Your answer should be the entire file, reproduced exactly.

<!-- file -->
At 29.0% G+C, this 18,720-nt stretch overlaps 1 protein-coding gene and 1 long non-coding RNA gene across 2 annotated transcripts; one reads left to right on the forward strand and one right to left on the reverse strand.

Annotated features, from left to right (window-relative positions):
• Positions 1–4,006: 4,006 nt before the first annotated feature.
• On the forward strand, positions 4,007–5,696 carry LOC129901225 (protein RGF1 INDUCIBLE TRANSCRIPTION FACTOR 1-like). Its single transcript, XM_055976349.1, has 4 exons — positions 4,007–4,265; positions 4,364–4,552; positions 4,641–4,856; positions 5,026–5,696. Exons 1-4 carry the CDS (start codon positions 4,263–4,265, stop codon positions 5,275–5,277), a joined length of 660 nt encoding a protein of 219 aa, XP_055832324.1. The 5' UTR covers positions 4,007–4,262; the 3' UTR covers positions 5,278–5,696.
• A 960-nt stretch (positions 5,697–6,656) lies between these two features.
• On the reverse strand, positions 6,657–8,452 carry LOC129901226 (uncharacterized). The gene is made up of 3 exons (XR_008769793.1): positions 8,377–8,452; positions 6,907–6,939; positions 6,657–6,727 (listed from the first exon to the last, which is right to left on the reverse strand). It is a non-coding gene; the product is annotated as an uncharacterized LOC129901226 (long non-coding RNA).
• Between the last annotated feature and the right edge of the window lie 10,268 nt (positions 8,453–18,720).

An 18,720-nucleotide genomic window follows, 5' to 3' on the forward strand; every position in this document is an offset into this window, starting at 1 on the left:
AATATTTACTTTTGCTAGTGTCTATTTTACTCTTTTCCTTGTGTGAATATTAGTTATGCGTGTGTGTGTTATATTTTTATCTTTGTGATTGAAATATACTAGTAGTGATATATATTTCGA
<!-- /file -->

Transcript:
At 29.0% G+C, this 18,720-nt stretch overlaps 1 protein-coding gene and 1 long non-coding RNA gene across 2 annotated transcripts; one reads left to right on the forward strand and one right to left on the reverse strand.

Annotated features, from left to right (window-relative positions):
• Positions 1–4,006: 4,006 nt before the first annotated feature.
• On the forward strand, positions 4,007–5,696 carry LOC129901225 (protein RGF1 INDUCIBLE TRANSCRIPTION FACTOR 1-like). Its single transcript, XM_055976349.1, has 4 exons — positions 4,007–4,265; positions 4,364–4,552; positions 4,641–4,856; positions 5,026–5,696. Exons 1-4 carry the CDS (start codon positions 4,263–4,265, stop codon positions 5,275–5,277), a joined length of 660 nt encoding a protein of 219 aa, XP_055832324.1. The 5' UTR covers positions 4,007–4,262; the 3' UTR covers positions 5,278–5,696.
• A 960-nt stretch (positions 5,697–6,656) lies between these two features.
• On the reverse strand, positions 6,657–8,452 carry LOC129901226 (uncharacterized). The gene is made up of 3 exons (XR_008769793.1): positions 8,377–8,452; positions 6,907–6,939; positions 6,657–6,727 (listed from the first exon to the last, which is right to left on the reverse strand). It is a non-coding gene; the product is annotated as an uncharacterized LOC129901226 (long non-coding RNA).
• Between the last annotated feature and the right edge of the window lie 10,268 nt (positions 8,453–18,720).

An 18,720-nucleotide genomic window follows, 5' to 3' on the forward strand; every position in this document is an offset into this window, starting at 1 on the left:
AATATTTACTTTTGCTAGTGTCTATTTTACTCTTTTCCTTGTGTGAATATTAGTTATGCGTGTGTGTGTTATATTTTTATCTTTGTGATTGAAATATACTAGTAGTGATATATATTTCGA